With every update, Mac OS X grows more powerful, more dependable, and easier to use--and Mac OS X Tiger is no exception. But along with the new features come fresh issues--new areas to troubleshoot, new functionality to unravel, and new glitches waiting to confound even the savviest Mac users. Not to worry. Best-selling author and Mac guru Ted Landau turns his diagnostician's eye on Mac OS X Tiger, arming readers with fix-it knowledge This popular fix-it classic offers more troubleshooting information, tips, and hacks than any other single volume. Chock-full of detailed, understandable advice for maintaining and troubleshooting Mac OS X Tiger, this comprehensive reference is where users will turn before they head to the repair shop. Readers will find solutions for every Mac OS X problem under the sun plus the technical grounding they need to turn a diagnostic eye on their own operating systems. Filled with tips, tools, and preventive measures, the guide includes in-depth coverage of Library directories and folders, file and font maintenance, crash prevention and recovery, and more.
Another way of phrasing this question is, "How is Mac OS X Help Line different from other Mac OS X books? What makes it unique?" My answer zeros in on three key points:
Mac OS X Help Line focuses on troubleshooting. More than anything else, this is what separates the book from others that might seem similar. When something goes wrong with your Mac, this is the book you want to turn to first. And with it weighing in at more than 1100 pages, I am certain that there is no other book that covers troubleshooting in as much detail.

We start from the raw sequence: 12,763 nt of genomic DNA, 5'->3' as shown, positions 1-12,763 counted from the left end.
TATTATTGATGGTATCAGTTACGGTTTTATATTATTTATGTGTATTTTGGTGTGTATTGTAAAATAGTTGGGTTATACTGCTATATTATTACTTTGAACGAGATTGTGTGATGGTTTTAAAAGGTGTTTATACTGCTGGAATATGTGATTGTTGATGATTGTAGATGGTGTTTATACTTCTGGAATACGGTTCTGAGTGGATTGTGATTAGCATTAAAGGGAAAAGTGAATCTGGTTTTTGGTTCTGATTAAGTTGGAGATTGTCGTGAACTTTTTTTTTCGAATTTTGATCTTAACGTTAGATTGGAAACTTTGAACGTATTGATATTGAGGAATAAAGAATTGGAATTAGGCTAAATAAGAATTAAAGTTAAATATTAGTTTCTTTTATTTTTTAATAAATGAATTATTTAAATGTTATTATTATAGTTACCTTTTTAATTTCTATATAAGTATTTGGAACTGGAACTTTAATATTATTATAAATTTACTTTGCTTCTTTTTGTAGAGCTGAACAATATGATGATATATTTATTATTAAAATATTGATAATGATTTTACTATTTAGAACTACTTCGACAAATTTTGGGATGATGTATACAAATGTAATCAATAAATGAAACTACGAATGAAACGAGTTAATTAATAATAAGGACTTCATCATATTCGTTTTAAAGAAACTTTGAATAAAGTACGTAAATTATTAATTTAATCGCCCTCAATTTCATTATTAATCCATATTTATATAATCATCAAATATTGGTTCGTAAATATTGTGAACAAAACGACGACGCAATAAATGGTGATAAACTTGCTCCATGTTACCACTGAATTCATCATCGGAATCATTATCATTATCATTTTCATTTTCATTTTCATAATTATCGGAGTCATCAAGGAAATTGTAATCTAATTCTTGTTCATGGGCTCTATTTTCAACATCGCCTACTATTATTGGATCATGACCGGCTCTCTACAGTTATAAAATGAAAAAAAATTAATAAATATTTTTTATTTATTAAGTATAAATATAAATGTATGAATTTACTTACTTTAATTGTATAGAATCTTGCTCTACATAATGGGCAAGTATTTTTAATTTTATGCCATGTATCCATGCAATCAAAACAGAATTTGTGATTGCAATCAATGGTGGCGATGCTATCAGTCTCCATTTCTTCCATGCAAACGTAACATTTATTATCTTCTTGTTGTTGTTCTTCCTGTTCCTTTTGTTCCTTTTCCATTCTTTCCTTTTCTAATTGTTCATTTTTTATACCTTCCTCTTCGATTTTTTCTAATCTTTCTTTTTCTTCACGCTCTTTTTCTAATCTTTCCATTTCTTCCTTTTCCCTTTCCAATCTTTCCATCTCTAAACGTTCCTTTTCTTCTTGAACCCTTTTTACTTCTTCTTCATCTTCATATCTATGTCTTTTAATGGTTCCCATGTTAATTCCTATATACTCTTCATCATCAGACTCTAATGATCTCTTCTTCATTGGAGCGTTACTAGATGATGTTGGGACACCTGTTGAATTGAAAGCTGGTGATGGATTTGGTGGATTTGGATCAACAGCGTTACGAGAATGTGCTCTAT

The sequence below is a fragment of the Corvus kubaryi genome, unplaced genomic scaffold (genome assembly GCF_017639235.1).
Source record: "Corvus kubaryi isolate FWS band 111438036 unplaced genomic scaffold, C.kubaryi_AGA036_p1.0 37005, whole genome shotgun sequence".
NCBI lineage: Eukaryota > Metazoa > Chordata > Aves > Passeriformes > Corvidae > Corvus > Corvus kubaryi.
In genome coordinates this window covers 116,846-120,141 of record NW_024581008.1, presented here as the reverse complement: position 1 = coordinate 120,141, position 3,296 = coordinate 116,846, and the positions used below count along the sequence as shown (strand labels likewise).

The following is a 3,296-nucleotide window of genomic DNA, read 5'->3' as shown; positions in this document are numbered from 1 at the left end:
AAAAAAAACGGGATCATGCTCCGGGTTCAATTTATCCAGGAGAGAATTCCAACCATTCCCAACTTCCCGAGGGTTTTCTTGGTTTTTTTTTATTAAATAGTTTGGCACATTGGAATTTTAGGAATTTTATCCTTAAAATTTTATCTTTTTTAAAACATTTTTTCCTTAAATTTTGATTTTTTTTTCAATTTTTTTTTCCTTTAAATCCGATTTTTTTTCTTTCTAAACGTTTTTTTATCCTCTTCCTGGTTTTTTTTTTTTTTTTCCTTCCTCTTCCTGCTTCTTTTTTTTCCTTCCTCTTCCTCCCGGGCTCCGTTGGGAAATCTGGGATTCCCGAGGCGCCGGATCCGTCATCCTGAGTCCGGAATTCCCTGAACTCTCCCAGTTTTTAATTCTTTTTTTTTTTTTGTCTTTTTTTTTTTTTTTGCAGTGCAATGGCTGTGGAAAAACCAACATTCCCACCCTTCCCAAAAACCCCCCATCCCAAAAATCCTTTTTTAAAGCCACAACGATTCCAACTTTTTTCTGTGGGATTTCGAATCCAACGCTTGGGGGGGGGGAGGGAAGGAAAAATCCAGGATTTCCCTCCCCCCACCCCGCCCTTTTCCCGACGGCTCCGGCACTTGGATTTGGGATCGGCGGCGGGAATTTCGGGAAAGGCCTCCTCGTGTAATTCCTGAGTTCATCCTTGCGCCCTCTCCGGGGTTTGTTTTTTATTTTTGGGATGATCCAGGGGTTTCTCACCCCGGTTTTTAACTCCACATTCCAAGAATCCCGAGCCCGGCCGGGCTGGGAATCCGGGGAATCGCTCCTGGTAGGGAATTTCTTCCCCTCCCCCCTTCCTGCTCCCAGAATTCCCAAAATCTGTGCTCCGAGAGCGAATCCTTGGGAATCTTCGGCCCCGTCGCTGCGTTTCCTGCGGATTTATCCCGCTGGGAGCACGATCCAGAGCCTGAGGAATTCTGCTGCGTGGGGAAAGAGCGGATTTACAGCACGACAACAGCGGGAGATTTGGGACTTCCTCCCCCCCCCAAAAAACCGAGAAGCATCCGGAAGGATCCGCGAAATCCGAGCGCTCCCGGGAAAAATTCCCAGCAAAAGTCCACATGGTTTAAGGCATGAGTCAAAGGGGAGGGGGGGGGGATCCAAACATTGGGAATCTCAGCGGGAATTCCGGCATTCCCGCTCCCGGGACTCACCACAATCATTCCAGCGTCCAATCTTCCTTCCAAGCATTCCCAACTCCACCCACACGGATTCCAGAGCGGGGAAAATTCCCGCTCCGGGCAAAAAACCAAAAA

Mac OS X Help Line covers more than just troubleshooting. It has always been my belief that the best way to effectively troubleshoot is to understand what is going on, rather than blindly following a set of steps that fix the problem. Therefore, this book goes into detail about the fundamentals that lie behind the troubleshooting solutions. You'll learn about what happens during the Mac's startup process, what hides inside Mac OS X packages, what the contents of Mac OS X's Library folders do, how Mac OS X's permissions work, and much more. Again, it is doubtful that you will find as much depth on these topics in any other book.
Although Mac OS X Help Line spends a healthy amount of space on Unix and troubleshooting solutions that depend on Unix, it does not attempt to provide in-depth coverage of the Unix software that lies beneath Mac OS X. I view this as an asset. I think that, as much as possible, fixing common problems on your Mac should not require knowledge of Unix. Further, much of what is covered in books that have a greater emphasis on Unix is of little interest to all but the smallest minority of Mac users. It is interesting, for example, that you can use Unix to set up a mail server on your Mac or do Perl scripting, but those are not things that most Mac users will ever attemptand certainly they should not be needed for troubleshooting.
In the end, Mac OS X Help Line is not a beginning-level introduction to Mac OS X. Neither is it a book to answer all your Unix-related questions about Mac OS X. But if you are seeking a book that explains the underpinnings of how Mac OS X works, that can take you from a beginning user to an advanced one, and that can provide the tools to solve almost any troubleshooting problem you may confront, then this is the book you want.